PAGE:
Let me ground this idea in today’s news. This morning I needed to be granted many chances. The waking hours are not my best parenting hours. I woke early, long before the kids needed to get up. I read all my favorite poetry websites, checked my e-email, showered, and coffeed my body. (Shouldn’t coffee be a verb?)
I call this work preparation, but still I was only gentle with the young ones for the first eight minutes of their day. The elder girl, oh, she was tired and not wanting to get out of bed. My mind raced, as usual. Was something wrong at school? Was this the beginning of her downward spiral into misery and despair? Or was she just tired?
And then there was the other side of the coin: why am I responsible for her waking? Was I responsible for her waking? How could I help her see that getting out of bed is a worthwhile endeavor? (Is it a worthwhile endeavor?)
Holy hell, my brain is heavy with unnecessary thought in the am that gets in the way of helping both of my daughters greet the morning and get out the door to school. This, this is why I love mantras. I’d love to say I immediately started saying my favorite phrase inside my head to make my brain stop twirling and invite more calmness into my body, and in turn, to my interactions with my family.
Oh, no, I didn’t jump on my “I am still” bandwagon. But that’s OK. We start over a lot at our house. I think I asked my elder child if we could start over four times between 7:15 and 8:10. By the time she exited the car, we had managed to find some laughter (with me frowning REALLY BIG as I explained that this is an inherited trait in our family).
But still and yet, after both girls had vacated our automobile, I wanted everything to be easier. I wished I had said “I am still, I am still, I am still” again and again to help myself be calmer as soon as I saw that my KK was tired.
I did what I do best, and thought some more. The truth is, I don’t just use this one mantra. Collecting mantras is my hobby. So far, I also love I am love, I am kind, and I am awesome. A few hours ago I grabbed onto a new phrase. Yesterday I read a Martha Beck article that talked about the idea of life being hard versus the idea of life being easy. She describes many ways things are easier in today’s world than in the past, thanks to Google, Amazon Fresh, etc. She suggested replacing the word hard with easy. It’s not that life is easy, but if we can imagine finding solutions to our problems as an easier endeavor, well, that makes one feel less like Sisyphus rolling the rock up that endless hill.
For example, my younger daughter has taking sleeping with her mom to new levels. I know it won’t last forever, but I also know I have to help end this phase of her not being able to fall asleep on her own and her waking me every single night. This is so hard. But even before I read this article, I had been pondering new ways to think about this issue. I told a few friends about our nights, and they threw out ideas. I already helped rearrange her room so she feels safer. I also know I helped her figure out how to sleep on her own many, many times over these last five years. I asked Annie what would help her: is there something she wants as a reward for sleeping through the night? Um, a raspberry bar at Starbucks. Um, I can do that. I was already finding solutions, and lessening the idea of it being an unsolvable problem (which it had begun to feel like, since she has slept through the night ONCE on her own since July 16th).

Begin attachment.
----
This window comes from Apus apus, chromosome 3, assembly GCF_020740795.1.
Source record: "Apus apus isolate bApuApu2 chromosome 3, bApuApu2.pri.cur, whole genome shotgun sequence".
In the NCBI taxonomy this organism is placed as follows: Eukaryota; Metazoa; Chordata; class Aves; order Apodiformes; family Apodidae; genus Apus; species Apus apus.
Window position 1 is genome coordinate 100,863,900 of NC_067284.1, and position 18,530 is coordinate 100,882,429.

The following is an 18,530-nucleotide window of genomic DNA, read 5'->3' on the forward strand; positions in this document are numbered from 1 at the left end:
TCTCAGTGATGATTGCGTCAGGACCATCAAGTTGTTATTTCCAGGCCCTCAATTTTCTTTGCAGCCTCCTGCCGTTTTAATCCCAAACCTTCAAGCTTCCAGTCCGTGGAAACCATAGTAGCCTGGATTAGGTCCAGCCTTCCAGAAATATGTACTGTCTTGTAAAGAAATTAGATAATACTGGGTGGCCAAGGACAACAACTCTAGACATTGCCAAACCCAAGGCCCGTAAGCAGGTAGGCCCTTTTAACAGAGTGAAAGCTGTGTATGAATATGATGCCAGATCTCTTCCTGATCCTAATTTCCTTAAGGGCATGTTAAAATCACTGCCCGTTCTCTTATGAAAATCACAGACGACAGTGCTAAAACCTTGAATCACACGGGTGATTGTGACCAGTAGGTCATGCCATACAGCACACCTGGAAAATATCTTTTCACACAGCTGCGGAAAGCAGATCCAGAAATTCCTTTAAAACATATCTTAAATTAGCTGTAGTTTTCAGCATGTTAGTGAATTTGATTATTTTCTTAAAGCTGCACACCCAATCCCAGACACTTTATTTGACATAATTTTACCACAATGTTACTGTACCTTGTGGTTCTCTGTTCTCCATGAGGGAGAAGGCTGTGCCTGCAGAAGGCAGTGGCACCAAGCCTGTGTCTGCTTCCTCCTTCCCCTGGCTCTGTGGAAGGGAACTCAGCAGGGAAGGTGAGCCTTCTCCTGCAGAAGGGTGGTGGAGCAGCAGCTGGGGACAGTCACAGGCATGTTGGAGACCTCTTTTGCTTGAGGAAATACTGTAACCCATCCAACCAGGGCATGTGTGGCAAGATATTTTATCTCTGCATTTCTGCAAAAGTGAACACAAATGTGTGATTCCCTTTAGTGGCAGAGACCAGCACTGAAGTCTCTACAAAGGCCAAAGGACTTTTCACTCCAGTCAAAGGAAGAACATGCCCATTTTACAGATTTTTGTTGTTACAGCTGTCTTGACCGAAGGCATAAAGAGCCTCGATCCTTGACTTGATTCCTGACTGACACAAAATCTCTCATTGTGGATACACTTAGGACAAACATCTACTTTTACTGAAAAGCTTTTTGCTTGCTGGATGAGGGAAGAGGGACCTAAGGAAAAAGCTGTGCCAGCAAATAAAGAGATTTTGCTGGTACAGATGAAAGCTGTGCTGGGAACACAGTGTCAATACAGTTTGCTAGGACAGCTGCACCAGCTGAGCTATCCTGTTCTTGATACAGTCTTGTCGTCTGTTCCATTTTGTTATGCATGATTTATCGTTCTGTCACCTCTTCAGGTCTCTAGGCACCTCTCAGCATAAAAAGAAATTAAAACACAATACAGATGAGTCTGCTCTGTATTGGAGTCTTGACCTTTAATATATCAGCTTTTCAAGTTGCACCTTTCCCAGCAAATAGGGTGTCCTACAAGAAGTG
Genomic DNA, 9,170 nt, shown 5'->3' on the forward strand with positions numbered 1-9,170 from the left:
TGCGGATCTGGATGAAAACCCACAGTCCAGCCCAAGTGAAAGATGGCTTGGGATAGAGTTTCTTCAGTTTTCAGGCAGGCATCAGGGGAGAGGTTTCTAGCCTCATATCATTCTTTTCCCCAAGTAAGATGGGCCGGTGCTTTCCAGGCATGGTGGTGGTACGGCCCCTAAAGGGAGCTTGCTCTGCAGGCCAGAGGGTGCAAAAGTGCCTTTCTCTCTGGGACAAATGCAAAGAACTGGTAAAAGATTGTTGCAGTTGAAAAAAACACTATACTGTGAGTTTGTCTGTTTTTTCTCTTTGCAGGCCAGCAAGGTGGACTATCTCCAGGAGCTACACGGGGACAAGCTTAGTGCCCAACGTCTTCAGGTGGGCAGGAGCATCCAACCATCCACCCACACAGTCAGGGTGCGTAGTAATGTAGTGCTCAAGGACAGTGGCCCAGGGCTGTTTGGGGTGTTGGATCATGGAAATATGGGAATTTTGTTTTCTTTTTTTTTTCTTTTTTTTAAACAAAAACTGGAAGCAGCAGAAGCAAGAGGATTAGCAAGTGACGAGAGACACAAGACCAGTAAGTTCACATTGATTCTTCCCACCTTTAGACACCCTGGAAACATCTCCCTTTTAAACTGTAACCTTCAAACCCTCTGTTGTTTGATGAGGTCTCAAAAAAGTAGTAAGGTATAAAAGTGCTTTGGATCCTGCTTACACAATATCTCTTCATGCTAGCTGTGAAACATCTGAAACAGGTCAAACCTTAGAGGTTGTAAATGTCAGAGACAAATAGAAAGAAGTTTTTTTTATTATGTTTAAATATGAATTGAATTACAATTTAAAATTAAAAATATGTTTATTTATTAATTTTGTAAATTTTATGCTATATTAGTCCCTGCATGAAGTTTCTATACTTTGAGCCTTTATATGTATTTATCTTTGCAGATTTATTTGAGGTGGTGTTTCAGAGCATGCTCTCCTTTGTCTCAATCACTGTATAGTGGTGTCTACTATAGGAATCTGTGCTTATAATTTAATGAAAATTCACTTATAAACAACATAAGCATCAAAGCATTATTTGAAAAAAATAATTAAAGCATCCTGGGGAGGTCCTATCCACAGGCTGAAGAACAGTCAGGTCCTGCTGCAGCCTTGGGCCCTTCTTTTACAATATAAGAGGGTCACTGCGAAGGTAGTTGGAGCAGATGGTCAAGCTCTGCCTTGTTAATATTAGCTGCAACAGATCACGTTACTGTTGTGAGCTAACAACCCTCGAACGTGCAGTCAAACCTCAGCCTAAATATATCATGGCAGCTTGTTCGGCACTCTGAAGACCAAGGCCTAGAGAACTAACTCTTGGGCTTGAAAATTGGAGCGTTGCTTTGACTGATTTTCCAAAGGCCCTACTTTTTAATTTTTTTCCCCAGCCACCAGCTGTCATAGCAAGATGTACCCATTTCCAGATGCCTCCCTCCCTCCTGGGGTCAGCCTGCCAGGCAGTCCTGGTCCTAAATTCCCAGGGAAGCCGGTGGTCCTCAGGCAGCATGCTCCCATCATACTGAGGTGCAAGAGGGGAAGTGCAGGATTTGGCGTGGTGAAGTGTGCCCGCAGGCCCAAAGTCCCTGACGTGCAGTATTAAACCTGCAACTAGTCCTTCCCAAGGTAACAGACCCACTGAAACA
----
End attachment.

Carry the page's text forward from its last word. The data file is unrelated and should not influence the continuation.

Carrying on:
Or take this grumpy morning issue that pops up at least once a week. When I or one of the kids is beyond crabby in the am, I think: oy vey, I have to wake these kids up for the next 10 years? Um, how can I make today, this moment easy? By saying to myself, “I am easy.” Maybe the morning is harder than I would like it to be, but I can be easier on me (it’s not a failing to have a crabby child, or to have suffered from depression as a teen myself and worry my kids will slide into the same problem), and in turn I can be easier on them.
If I remember grab onto one of my mantras during distressing moments, I have a new one in my toolbox: I am easy. I think about the woman who taught me about mantras. Astrid told me there is a space before we react to any situation. The trick is finding that space before we react, so we can breathe more deeply and react from a calmer place, a place of strength, love, and understanding. Or just an emptier place than my busy brain. If I say I am easy, how will the morning dynamics change in our household? I try not to expect greatness. But I also know I often think mornings are so hard. Just playing with the idea that mornings are easy, well, it’s a small, welcome revolution for my whirring brain.